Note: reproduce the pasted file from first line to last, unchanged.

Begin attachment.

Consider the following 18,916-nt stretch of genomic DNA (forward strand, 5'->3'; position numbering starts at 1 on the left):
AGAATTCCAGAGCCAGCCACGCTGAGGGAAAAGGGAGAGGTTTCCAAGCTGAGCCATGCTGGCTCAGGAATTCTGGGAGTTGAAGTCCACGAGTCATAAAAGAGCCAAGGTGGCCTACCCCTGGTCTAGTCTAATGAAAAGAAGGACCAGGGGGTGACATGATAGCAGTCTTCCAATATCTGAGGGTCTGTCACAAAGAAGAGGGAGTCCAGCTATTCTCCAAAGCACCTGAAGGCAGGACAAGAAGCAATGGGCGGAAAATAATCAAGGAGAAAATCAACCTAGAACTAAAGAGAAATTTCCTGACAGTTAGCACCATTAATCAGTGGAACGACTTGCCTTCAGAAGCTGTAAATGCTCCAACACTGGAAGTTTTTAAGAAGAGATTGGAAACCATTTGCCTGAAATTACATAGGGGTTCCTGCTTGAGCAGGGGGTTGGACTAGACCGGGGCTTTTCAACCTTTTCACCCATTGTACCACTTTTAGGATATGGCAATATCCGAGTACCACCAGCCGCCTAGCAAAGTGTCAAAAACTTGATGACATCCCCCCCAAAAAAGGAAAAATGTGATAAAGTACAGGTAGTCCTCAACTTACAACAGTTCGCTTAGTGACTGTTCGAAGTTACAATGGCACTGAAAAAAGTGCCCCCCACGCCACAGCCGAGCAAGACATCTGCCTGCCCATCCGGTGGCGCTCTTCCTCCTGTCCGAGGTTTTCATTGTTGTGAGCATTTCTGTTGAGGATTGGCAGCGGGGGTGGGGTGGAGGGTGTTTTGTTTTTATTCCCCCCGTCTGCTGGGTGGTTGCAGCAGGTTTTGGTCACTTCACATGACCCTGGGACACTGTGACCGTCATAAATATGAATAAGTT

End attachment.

Consider the following 18,916-nt stretch of genomic DNA (forward strand, 5'->3'; position numbering starts at 1 on the left):
AGAATTCCAGAGCCAGCCACGCTGAGGGAAAAGGGAGAGGTTTCCAAGCTGAGCCATGCTGGCTCAGGAATTCTGGGAGTTGAAGTCCACGAGTCATAAAAGAGCCAAGGTGGCCTACCCCTGGTCTAGTCTAATGAAAAGAAGGACCAGGGGGTGACATGATAGCAGTCTTCCAATATCTGAGGGTCTGTCACAAAGAAGAGGGAGTCCAGCTATTCTCCAAAGCACCTGAAGGCAGGACAAGAAGCAATGGGCGGAAAATAATCAAGGAGAAAATCAACCTAGAACTAAAGAGAAATTTCCTGACAGTTAGCACCATTAATCAGTGGAACGACTTGCCTTCAGAAGCTGTAAATGCTCCAACACTGGAAGTTTTTAAGAAGAGATTGGAAACCATTTGCCTGAAATTACATAGGGGTTCCTGCTTGAGCAGGGGGTTGGACTAGACCGGGGCTTTTCAACCTTTTCACCCATTGTACCACTTTTAGGATATGGCAATATCCGAGTACCACCAGCCGCCTAGCAAAGTGTCAAAAACTTGATGACATCCCCCCCAAAAAAGGAAAAATGTGATAAAGTACAGGTAGTCCTCAACTTACAACAGTTCGCTTAGTGACTGTTCGAAGTTACAATGGCACTGAAAAAAGTGCCCCCCACGCCACAGCCGAGCAAGACATCTGCCTGCCCATCCGGTGGCGCTCTTCCTCCTGTCCGAGGTTTTCATTGTTGTGAGCATTTCTGTTGAGGATTGGCAGCGGGGGTGGGGTGGAGGGTGTTTTGTTTTTATTCCCCCCGTCTGCTGGGTGGTTGCAGCAGGTTTTGGTCACTTCACATGACCCTGGGACACTGTGACCGTCATAAATATGAATAAGTT